This compound word is baffling to me. The best I can make of it is “brake amidst the filberts”, i.e., a bracken or thicket of ferns around and under a woods of filbert or hazelnut trees. No literature I have found so far suggests these two plants associate often enough to have created a standard compound like “filbert-brake,” so I count this as a unique product of Tolkien’s wordcraft, pending correction.. – October 2005.
Hazelnut or wild filbert, Corylus species. Description: Hazelnuts grow on bushes 1.8 to 3.6 meters high. The nut itself grows in a very bristly husk that conspicuously contracts above the nut into a long neck. The different species vary in this respect as to size and shape.
Habitat and Distribution: Hazelnuts are found in the U.S. and also in Europe where they are known as filberts. The hazelnut usually grows in the dense thickets along stream banks and open places. They are not plants of the dense forest.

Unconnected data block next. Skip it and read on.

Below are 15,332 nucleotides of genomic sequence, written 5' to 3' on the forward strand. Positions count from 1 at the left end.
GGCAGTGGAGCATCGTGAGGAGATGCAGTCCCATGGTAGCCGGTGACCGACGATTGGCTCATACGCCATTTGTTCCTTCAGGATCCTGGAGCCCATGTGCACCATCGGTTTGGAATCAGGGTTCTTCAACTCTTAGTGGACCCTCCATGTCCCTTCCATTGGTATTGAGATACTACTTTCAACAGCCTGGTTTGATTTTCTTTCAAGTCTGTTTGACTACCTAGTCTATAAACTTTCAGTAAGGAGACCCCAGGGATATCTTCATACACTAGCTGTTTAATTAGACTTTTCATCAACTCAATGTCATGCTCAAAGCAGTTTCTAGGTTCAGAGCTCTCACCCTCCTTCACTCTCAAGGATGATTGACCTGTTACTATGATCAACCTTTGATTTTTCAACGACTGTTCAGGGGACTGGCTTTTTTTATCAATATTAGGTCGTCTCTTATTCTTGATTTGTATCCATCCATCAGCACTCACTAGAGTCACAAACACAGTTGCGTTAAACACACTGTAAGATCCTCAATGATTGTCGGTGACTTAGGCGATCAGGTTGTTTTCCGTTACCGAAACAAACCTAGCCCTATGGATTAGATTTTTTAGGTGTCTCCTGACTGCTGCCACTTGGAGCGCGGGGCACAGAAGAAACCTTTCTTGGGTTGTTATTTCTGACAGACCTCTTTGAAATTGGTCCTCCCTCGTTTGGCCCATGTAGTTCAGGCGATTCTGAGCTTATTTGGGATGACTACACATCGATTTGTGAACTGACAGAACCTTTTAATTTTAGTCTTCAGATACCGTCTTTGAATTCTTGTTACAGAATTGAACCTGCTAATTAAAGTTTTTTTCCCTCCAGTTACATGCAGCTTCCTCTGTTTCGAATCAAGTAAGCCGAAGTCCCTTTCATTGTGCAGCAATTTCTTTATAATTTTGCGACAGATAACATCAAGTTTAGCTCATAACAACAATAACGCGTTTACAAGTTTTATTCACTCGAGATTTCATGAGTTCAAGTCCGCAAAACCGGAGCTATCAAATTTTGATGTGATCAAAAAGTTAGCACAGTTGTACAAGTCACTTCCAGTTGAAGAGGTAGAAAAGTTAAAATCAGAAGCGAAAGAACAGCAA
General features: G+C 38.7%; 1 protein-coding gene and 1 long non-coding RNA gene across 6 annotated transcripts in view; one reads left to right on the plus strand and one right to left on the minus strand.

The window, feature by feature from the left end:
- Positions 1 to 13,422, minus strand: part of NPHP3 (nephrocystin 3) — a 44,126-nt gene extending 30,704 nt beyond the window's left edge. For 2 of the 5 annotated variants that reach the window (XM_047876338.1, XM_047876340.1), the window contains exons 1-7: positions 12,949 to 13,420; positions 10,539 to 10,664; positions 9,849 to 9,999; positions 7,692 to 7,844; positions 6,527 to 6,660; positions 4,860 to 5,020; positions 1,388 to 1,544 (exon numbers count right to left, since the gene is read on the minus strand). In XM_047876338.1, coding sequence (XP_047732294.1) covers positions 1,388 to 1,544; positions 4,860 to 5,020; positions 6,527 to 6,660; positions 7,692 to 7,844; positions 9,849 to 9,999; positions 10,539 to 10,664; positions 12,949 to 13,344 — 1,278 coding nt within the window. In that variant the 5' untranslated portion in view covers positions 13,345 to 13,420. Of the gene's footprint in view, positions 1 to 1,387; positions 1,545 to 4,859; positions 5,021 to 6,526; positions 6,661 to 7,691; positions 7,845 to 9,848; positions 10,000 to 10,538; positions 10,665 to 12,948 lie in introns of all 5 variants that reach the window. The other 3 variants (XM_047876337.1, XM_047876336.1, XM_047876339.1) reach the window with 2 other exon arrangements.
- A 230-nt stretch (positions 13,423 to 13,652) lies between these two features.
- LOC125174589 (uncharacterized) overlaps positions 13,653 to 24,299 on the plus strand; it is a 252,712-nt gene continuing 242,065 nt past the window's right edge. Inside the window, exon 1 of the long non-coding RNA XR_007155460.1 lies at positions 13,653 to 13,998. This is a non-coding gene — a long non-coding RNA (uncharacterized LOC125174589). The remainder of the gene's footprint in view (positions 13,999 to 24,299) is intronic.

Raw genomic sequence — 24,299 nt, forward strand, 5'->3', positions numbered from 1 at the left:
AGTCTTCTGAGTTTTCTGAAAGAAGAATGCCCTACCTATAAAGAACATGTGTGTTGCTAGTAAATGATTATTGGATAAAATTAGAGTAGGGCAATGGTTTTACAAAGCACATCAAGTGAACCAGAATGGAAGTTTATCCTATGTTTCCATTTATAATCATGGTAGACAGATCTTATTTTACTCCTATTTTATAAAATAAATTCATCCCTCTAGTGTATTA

Edible Parts: Hazelnuts ripen in the autumn when you can crack them open and eat the kernel. The dried nut is extremely delicious.
Bracken or brake, common name for a tall fern (Pteridium aquilinum) with large triangular fronds, widespread throughout the world, often as a weed. It is considered poisonous to livestock when eaten in quantity, but the rootstocks and the young shoots, cooked, are used for food. A beverage is made from the roots. The names bracken and brake are sometimes also applied to other large, coarse ferns and, as general terms, to a thicket of such plants.